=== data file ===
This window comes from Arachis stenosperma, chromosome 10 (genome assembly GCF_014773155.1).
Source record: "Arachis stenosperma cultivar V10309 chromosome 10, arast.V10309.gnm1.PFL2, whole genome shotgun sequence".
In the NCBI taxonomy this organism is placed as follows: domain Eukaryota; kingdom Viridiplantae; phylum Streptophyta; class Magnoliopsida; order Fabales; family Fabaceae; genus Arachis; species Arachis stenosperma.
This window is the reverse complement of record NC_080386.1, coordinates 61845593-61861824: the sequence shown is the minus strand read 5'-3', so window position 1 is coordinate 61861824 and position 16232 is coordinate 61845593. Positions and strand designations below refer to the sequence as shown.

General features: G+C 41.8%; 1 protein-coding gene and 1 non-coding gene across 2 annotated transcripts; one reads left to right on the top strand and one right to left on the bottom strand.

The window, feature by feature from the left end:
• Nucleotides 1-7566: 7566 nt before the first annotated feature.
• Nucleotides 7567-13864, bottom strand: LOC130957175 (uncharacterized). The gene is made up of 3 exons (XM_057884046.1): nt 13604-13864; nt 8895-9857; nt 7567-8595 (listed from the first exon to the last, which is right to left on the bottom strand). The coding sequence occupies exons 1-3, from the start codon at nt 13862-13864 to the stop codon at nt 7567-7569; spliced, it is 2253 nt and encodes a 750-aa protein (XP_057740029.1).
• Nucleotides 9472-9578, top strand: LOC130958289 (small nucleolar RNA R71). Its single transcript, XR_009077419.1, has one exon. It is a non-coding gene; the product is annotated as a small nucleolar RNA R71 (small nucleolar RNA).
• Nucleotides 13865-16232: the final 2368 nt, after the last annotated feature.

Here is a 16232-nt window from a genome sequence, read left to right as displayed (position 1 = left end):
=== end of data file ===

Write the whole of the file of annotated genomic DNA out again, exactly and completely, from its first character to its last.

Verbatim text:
This window comes from Arachis stenosperma, chromosome 10 (genome assembly GCF_014773155.1).
Source record: "Arachis stenosperma cultivar V10309 chromosome 10, arast.V10309.gnm1.PFL2, whole genome shotgun sequence".
In the NCBI taxonomy this organism is placed as follows: domain Eukaryota; kingdom Viridiplantae; phylum Streptophyta; class Magnoliopsida; order Fabales; family Fabaceae; genus Arachis; species Arachis stenosperma.
This window is the reverse complement of record NC_080386.1, coordinates 61845593-61861824: the sequence shown is the minus strand read 5'-3', so window position 1 is coordinate 61861824 and position 16232 is coordinate 61845593. Positions and strand designations below refer to the sequence as shown.

General features: G+C 41.8%; 1 protein-coding gene and 1 non-coding gene across 2 annotated transcripts; one reads left to right on the top strand and one right to left on the bottom strand.

The window, feature by feature from the left end:
• Nucleotides 1-7566: 7566 nt before the first annotated feature.
• Nucleotides 7567-13864, bottom strand: LOC130957175 (uncharacterized). The gene is made up of 3 exons (XM_057884046.1): nt 13604-13864; nt 8895-9857; nt 7567-8595 (listed from the first exon to the last, which is right to left on the bottom strand). The coding sequence occupies exons 1-3, from the start codon at nt 13862-13864 to the stop codon at nt 7567-7569; spliced, it is 2253 nt and encodes a 750-aa protein (XP_057740029.1).
• Nucleotides 9472-9578, top strand: LOC130958289 (small nucleolar RNA R71). Its single transcript, XR_009077419.1, has one exon. It is a non-coding gene; the product is annotated as a small nucleolar RNA R71 (small nucleolar RNA).
• Nucleotides 13865-16232: the final 2368 nt, after the last annotated feature.

Here is a 16232-nt window from a genome sequence, read left to right as displayed (position 1 = left end):